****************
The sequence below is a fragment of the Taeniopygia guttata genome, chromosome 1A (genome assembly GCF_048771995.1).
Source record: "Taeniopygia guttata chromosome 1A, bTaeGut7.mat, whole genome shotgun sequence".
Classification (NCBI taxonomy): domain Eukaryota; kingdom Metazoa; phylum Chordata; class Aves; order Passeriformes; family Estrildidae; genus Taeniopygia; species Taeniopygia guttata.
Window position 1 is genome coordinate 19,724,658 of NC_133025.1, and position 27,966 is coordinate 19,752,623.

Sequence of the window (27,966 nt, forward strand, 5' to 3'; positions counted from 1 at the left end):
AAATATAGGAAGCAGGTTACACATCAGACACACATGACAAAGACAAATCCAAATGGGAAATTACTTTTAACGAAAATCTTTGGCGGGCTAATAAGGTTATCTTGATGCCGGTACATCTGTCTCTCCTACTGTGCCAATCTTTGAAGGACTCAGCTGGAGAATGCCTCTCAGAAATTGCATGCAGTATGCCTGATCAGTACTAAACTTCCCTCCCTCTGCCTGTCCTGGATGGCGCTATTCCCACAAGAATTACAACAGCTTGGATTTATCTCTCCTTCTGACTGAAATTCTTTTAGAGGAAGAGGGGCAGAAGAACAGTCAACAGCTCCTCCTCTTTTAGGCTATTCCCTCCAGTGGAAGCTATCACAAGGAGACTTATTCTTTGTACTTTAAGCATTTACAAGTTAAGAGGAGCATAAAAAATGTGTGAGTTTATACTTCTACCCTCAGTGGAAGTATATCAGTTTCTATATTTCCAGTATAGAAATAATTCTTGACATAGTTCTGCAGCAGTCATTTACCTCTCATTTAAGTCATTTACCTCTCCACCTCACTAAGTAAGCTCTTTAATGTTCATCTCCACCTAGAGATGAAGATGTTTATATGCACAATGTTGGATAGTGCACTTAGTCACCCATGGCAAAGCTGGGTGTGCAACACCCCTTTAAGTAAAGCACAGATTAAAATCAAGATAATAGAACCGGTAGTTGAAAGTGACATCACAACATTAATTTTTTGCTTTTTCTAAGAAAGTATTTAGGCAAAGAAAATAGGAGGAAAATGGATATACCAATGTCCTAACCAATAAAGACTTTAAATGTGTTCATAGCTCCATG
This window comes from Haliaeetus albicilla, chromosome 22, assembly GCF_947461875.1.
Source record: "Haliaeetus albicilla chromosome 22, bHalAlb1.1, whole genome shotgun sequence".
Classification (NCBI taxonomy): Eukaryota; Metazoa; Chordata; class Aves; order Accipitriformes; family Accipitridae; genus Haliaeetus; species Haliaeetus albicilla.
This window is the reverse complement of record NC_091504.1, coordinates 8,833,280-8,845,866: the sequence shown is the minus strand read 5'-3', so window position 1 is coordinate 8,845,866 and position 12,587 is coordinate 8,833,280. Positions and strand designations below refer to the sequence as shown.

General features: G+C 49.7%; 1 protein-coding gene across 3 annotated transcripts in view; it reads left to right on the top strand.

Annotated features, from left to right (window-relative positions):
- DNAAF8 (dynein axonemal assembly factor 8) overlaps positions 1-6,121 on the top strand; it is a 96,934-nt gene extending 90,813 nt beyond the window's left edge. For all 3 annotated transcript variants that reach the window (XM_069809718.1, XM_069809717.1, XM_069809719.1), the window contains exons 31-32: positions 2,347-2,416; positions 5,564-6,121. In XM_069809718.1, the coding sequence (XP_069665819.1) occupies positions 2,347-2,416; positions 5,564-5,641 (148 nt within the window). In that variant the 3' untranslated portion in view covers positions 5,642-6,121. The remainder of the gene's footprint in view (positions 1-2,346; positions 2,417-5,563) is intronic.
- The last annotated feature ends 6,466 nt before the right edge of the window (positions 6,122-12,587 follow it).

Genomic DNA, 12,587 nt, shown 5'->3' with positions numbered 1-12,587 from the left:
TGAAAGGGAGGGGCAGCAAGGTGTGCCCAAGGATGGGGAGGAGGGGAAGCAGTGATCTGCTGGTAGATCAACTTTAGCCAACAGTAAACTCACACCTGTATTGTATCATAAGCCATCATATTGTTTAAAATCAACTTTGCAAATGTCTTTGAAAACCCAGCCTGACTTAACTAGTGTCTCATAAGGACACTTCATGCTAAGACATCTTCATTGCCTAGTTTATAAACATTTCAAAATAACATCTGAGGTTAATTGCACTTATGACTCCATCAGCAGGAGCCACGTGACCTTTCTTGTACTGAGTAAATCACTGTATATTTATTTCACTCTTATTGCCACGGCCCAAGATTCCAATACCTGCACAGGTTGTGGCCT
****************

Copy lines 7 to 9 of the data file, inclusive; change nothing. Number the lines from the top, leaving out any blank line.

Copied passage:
This window comes from Haliaeetus albicilla, chromosome 22, assembly GCF_947461875.1.
Source record: "Haliaeetus albicilla chromosome 22, bHalAlb1.1, whole genome shotgun sequence".
Classification (NCBI taxonomy): Eukaryota; Metazoa; Chordata; class Aves; order Accipitriformes; family Accipitridae; genus Haliaeetus; species Haliaeetus albicilla.